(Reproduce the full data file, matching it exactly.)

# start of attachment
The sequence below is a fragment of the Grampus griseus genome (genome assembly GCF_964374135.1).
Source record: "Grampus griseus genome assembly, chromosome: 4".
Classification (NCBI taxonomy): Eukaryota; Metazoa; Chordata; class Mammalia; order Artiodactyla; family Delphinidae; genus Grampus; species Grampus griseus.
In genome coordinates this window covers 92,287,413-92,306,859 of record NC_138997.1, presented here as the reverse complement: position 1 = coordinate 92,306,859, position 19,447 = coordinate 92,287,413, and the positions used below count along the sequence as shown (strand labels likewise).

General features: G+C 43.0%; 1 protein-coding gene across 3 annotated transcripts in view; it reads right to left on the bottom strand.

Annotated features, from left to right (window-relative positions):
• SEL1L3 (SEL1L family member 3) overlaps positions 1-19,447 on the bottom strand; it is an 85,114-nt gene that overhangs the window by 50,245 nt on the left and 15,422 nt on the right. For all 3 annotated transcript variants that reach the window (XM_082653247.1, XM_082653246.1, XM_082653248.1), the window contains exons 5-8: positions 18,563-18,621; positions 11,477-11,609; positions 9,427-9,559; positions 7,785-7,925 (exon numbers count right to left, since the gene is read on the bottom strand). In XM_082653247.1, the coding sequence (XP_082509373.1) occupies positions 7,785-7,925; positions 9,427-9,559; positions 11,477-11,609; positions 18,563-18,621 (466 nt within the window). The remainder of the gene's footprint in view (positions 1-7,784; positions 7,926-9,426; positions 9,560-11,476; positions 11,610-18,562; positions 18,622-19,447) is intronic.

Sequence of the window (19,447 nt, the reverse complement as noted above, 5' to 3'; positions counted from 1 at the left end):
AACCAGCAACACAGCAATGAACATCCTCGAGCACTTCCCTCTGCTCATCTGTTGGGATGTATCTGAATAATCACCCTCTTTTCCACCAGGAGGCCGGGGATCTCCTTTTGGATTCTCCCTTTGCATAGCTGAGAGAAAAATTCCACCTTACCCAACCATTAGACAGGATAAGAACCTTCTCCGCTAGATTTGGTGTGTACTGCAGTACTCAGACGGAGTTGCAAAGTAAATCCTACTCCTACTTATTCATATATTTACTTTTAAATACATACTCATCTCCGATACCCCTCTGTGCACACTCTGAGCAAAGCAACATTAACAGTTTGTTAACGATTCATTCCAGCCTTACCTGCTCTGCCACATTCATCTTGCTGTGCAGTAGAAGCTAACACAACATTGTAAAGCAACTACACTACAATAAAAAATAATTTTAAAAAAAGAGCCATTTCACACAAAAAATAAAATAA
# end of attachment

The sequence below is a fragment of the Grampus griseus genome (genome assembly GCF_964374135.1).
Source record: "Grampus griseus genome assembly, chromosome: 4".
Classification (NCBI taxonomy): Eukaryota; Metazoa; Chordata; class Mammalia; order Artiodactyla; family Delphinidae; genus Grampus; species Grampus griseus.
In genome coordinates this window covers 92,287,413-92,306,859 of record NC_138997.1, presented here as the reverse complement: position 1 = coordinate 92,306,859, position 19,447 = coordinate 92,287,413, and the positions used below count along the sequence as shown (strand labels likewise).

General features: G+C 43.0%; 1 protein-coding gene across 3 annotated transcripts in view; it reads right to left on the bottom strand.

Annotated features, from left to right (window-relative positions):
• SEL1L3 (SEL1L family member 3) overlaps positions 1-19,447 on the bottom strand; it is an 85,114-nt gene that overhangs the window by 50,245 nt on the left and 15,422 nt on the right. For all 3 annotated transcript variants that reach the window (XM_082653247.1, XM_082653246.1, XM_082653248.1), the window contains exons 5-8: positions 18,563-18,621; positions 11,477-11,609; positions 9,427-9,559; positions 7,785-7,925 (exon numbers count right to left, since the gene is read on the bottom strand). In XM_082653247.1, the coding sequence (XP_082509373.1) occupies positions 7,785-7,925; positions 9,427-9,559; positions 11,477-11,609; positions 18,563-18,621 (466 nt within the window). The remainder of the gene's footprint in view (positions 1-7,784; positions 7,926-9,426; positions 9,560-11,476; positions 11,610-18,562; positions 18,622-19,447) is intronic.

Sequence of the window (19,447 nt, the reverse complement as noted above, 5' to 3'; positions counted from 1 at the left end):
AACCAGCAACACAGCAATGAACATCCTCGAGCACTTCCCTCTGCTCATCTGTTGGGATGTATCTGAATAATCACCCTCTTTTCCACCAGGAGGCCGGGGATCTCCTTTTGGATTCTCCCTTTGCATAGCTGAGAGAAAAATTCCACCTTACCCAACCATTAGACAGGATAAGAACCTTCTCCGCTAGATTTGGTGTGTACTGCAGTACTCAGACGGAGTTGCAAAGTAAATCCTACTCCTACTTATTCATATATTTACTTTTAAATACATACTCATCTCCGATACCCCTCTGTGCACACTCTGAGCAAAGCAACATTAACAGTTTGTTAACGATTCATTCCAGCCTTACCTGCTCTGCCACATTCATCTTGCTGTGCAGTAGAAGCTAACACAACATTGTAAAGCAACTACACTACAATAAAAAATAATTTTAAAAAAAGAGCCATTTCACACAAAAAATAAAATAA